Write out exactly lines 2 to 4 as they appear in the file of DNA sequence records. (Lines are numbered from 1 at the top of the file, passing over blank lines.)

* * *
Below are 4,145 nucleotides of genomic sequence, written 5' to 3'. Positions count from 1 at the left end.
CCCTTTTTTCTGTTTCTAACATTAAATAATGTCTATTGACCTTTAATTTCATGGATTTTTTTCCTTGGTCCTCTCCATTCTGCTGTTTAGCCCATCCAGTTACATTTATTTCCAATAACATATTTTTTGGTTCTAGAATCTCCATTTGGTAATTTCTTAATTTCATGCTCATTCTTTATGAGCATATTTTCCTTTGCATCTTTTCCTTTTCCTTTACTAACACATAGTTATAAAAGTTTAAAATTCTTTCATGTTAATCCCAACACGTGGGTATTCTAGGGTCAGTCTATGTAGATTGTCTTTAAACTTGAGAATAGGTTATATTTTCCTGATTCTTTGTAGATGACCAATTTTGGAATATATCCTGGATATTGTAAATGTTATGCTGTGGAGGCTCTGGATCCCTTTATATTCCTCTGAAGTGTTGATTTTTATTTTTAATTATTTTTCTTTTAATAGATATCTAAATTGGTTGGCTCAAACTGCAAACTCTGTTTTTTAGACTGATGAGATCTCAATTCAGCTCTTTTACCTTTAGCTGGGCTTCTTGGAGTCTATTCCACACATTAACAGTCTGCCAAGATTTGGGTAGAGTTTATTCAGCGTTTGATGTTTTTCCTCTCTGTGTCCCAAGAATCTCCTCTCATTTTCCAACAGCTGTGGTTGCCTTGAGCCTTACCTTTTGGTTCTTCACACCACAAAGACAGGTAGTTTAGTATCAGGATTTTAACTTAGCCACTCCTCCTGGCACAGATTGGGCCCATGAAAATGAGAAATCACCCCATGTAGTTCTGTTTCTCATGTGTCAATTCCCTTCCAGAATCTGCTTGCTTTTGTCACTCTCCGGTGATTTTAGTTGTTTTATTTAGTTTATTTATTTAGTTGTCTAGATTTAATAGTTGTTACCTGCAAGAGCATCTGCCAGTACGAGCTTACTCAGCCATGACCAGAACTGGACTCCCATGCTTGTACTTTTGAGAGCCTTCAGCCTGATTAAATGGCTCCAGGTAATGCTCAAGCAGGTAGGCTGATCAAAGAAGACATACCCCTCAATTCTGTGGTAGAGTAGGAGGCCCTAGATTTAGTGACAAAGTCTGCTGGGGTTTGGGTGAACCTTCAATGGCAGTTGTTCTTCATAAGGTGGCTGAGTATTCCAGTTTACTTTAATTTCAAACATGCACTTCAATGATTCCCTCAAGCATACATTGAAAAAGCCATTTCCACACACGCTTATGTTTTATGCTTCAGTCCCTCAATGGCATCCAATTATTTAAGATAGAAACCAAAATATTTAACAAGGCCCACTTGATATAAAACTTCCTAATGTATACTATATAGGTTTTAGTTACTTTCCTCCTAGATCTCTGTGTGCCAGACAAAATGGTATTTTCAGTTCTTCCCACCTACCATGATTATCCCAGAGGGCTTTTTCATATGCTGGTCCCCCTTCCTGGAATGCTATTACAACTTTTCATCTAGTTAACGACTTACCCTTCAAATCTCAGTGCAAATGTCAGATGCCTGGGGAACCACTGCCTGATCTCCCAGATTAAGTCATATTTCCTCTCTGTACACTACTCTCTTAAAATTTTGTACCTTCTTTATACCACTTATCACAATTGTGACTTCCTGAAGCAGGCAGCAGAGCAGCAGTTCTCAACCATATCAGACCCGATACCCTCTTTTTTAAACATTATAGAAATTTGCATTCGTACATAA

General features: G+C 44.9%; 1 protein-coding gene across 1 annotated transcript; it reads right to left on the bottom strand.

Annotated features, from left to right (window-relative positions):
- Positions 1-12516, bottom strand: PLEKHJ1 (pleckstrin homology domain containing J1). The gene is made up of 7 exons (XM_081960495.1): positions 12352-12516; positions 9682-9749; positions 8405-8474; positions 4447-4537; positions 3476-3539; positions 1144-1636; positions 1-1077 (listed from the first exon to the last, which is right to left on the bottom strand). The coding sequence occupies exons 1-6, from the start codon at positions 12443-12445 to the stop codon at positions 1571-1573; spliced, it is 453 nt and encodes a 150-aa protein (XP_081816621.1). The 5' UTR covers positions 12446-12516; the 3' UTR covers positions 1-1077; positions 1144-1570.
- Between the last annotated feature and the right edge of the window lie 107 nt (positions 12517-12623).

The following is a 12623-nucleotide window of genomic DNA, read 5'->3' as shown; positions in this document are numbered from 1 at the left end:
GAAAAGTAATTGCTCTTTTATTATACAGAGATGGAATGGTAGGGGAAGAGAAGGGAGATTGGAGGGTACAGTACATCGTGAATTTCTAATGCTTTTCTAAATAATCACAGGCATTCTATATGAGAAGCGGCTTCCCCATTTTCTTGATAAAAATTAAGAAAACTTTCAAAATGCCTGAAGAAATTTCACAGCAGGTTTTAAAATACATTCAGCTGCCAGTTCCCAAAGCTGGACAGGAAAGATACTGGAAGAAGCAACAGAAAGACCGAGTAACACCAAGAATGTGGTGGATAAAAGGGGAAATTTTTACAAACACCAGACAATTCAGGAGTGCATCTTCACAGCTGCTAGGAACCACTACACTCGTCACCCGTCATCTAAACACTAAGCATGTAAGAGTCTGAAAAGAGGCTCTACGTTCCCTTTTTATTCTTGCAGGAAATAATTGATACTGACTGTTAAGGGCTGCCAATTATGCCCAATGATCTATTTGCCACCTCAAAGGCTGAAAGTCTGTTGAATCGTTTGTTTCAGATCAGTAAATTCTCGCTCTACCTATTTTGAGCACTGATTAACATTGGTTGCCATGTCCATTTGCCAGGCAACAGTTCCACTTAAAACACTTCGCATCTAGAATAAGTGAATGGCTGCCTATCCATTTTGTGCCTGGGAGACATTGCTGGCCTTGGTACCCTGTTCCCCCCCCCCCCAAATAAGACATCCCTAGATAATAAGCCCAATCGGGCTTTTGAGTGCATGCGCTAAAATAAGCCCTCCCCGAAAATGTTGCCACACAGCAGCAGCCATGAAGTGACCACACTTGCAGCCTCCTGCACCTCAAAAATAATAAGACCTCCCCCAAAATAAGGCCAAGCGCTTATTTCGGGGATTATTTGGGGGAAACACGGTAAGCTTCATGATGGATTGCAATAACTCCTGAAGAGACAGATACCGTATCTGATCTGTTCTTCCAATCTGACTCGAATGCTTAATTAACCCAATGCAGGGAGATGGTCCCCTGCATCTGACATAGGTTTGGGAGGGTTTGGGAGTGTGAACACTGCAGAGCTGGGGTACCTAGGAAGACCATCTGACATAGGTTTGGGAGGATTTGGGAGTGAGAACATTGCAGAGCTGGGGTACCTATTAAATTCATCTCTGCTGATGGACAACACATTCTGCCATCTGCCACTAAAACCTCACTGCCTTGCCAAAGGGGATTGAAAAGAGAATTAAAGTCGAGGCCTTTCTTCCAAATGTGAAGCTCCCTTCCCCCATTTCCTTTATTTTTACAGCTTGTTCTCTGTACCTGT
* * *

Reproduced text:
CCCTTTTTTCTGTTTCTAACATTAAATAATGTCTATTGACCTTTAATTTCATGGATTTTTTTCCTTGGTCCTCTCCATTCTGCTGTTTAGCCCATCCAGTTACATTTATTTCCAATAACATATTTTTTGGTTCTAGAATCTCCATTTGGTAATTTCTTAATTTCATGCTCATTCTTTATGAGCATATTTTCCTTTGCATCTTTTCCTTTTCCTTTACTAACACATAGTTATAAAAGTTTAAAATTCTTTCATGTTAATCCCAACACGTGGGTATTCTAGGGTCAGTCTATGTAGATTGTCTTTAAACTTGAGAATAGGTTATATTTTCCTGATTCTTTGTAGATGACCAATTTTGGAATATATCCTGGATATTGTAAATGTTATGCTGTGGAGGCTCTGGATCCCTTTATATTCCTCTGAAGTGTTGATTTTTATTTTTAATTATTTTTCTTTTAATAGATATCTAAATTGGTTGGCTCAAACTGCAAACTCTGTTTTTTAGACTGATGAGATCTCAATTCAGCTCTTTTACCTTTAGCTGGGCTTCTTGGAGTCTATTCCACACATTAACAGTCTGCCAAGATTTGGGTAGAGTTTATTCAGCGTTTGATGTTTTTCCTCTCTGTGTCCCAAGAATCTCCTCTCATTTTCCAACAGCTGTGGTTGCCTTGAGCCTTACCTTTTGGTTCTTCACACCACAAAGACAGGTAGTTTAGTATCAGGATTTTAACTTAGCCACTCCTCCTGGCACAGATTGGGCCCATGAAAATGAGAAATCACCCCATGTAGTTCTGTTTCTCATGTGTCAATTCCCTTCCAGAATCTGCTTGCTTTTGTCACTCTCCGGTGATTTTAGTTGTTTTATTTAGTTTATTTATTTAGTTGTCTAGATTTAATAGTTGTTACCTGCAAGAGCATCTGCCAGTACGAGCTTACTCAGCCATGACCAGAACTGGACTCCCATGCTTGTACTTTTGAGAGCCTTCAGCCTGATTAAATGGCTCCAGGTAATGCTCAAGCAGGTAGGCTGATCAAAGAAGACATACCCCTCAATTCTGTGGTAGAGTAGGAGGCCCTAGATTTAGTGACAAAGTCTGCTGGGGTTTGGGTGAACCTTCAATGGCAGTTGTTCTTCATAAGGTGGCTGAGTATTCCAGTTTACTTTAATTTCAAACATGCACTTCAATGATTCCCTCAAGCATACATTGAAAAAGCCATTTCCACACACGCTTATGTTTTATGCTTCAGTCCCTCAATGGCATCCAATTATTTAAGATAGAAACCAAAATATTTAACAAGGCCCACTTGATATAAAACTTCCTAATGTATACTATATAGGTTTTAGTTACTTTCCTCCTAGATCTCTGTGTGCCAGACAAAATGGTATTTTCAGTTCTTCCCACCTACCATGATTATCCCAGAGGGCTTTTTCATATGCTGGTCCCCCTTCCTGGAATGCTATTACAACTTTTCATCTAGTTAACGACTTACCCTTCAAATCTCAGTGCAAATGTCAGATGCCTGGGGAACCACTGCCTGATCTCCCAGATTAAGTCATATTTCCTCTCTGTACACTACTCTCTTAAAATTTTGTACCTTCTTTATACCACTTATCACAATTGTGACTTCCTGAAGCAGGCAGCAGAGCAGCAGTTCTCAACCATATCAGACCCGATACCCTCTTTTTTAAACATTATAGAAATTTGCATTCGTACATAA

General features: G+C 44.9%; 1 protein-coding gene across 1 annotated transcript; it reads right to left on the bottom strand.

Annotated features, from left to right (window-relative positions):